burnedshoes:

© Roman Vishniac, early 1930, People behind bars, Berlin Zoo
Roman Vishniac was well known for documenting Jewish life in Eastern Europe before the start of the Holocaust. From 1935-1938 he created some of the most recognizable and replicated images of the era, but his work didn’t end there. The Vishniac archive spans 60 years: starting in the early ‘20s in Berlin and ending in the late ‘70s in New York and until recently most of it had never been seen.
“Until we started doing this research, he was only known for four years of work,” says Maya Benton, ICP’s curator of the Vishniac Archive. “They’re tremendously powerful and iconic photographic records, but were also only four years of a 60 year working life. I think that his unpublished work really puts him on par with the great photographers of the 20th century.”
At the end of August The International Center of Photography and the United States Holocaust Memorial Museum launched the groundbreaking joint archive project that was nearly a decade in the making: a digital, searchable database featuring 40,000 objects from Vishniac’s massive collection. (read more here and here)

burnedshoes:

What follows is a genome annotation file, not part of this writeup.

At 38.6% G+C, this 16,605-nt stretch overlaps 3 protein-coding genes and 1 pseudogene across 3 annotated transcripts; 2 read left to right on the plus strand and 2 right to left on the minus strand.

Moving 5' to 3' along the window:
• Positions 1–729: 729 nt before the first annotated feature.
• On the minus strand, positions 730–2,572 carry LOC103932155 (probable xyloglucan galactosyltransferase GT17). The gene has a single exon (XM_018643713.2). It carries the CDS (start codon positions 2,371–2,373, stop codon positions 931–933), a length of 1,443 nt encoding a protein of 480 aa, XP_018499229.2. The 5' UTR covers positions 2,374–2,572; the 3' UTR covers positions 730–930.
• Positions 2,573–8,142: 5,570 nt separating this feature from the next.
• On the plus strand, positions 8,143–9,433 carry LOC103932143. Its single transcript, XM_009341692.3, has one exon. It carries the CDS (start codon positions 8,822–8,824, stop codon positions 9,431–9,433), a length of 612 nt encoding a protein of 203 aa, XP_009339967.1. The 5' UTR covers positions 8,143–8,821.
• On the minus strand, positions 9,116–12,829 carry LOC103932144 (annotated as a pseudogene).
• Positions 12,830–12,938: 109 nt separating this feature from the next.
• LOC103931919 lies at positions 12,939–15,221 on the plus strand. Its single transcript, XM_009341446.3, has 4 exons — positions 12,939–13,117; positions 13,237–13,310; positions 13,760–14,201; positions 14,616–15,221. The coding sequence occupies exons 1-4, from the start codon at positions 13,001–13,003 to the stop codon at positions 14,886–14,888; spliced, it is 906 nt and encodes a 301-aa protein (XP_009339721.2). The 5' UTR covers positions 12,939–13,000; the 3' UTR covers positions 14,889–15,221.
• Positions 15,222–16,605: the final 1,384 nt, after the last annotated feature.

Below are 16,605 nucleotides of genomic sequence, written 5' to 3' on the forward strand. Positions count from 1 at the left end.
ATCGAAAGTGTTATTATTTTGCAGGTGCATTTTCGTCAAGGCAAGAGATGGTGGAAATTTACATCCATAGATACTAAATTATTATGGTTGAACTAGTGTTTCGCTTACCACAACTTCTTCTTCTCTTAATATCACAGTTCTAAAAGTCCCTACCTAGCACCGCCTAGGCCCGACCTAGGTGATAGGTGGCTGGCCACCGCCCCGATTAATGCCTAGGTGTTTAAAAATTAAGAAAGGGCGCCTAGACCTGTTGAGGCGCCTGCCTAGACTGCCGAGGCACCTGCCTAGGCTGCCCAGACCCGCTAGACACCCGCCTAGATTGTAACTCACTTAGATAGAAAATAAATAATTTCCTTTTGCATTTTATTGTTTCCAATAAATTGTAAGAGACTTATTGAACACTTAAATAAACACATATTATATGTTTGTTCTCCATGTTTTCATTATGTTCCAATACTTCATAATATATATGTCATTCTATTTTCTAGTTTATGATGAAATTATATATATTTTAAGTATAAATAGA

© Roman Vishniac, early 1930, People behind bars, Berlin Zoo

Roman Vishniac was well known for documenting Jewish life in Eastern Europe before the start of the Holocaust. From 1935-1938 he created some of the most recognizable and replicated images of the era, but his work didn’t end there. The Vishniac archive spans 60 years: starting in the early ‘20s in Berlin and ending in the late ‘70s in New York and until recently most of it had never been seen.

“Until we started doing this research, he was only known for four years of work,” says Maya Benton, ICP’s curator of the Vishniac Archive. “They’re tremendously powerful and iconic photographic records, but were also only four years of a 60 year working life. I think that his unpublished work really puts him on par with the great photographers of the 20th century.”

At the end of August The International Center of Photography and the United States Holocaust Memorial Museum launched the groundbreaking joint archive project that was nearly a decade in the making: a digital, searchable database featuring 40,000 objects from Vishniac’s massive collection. (read more here and here)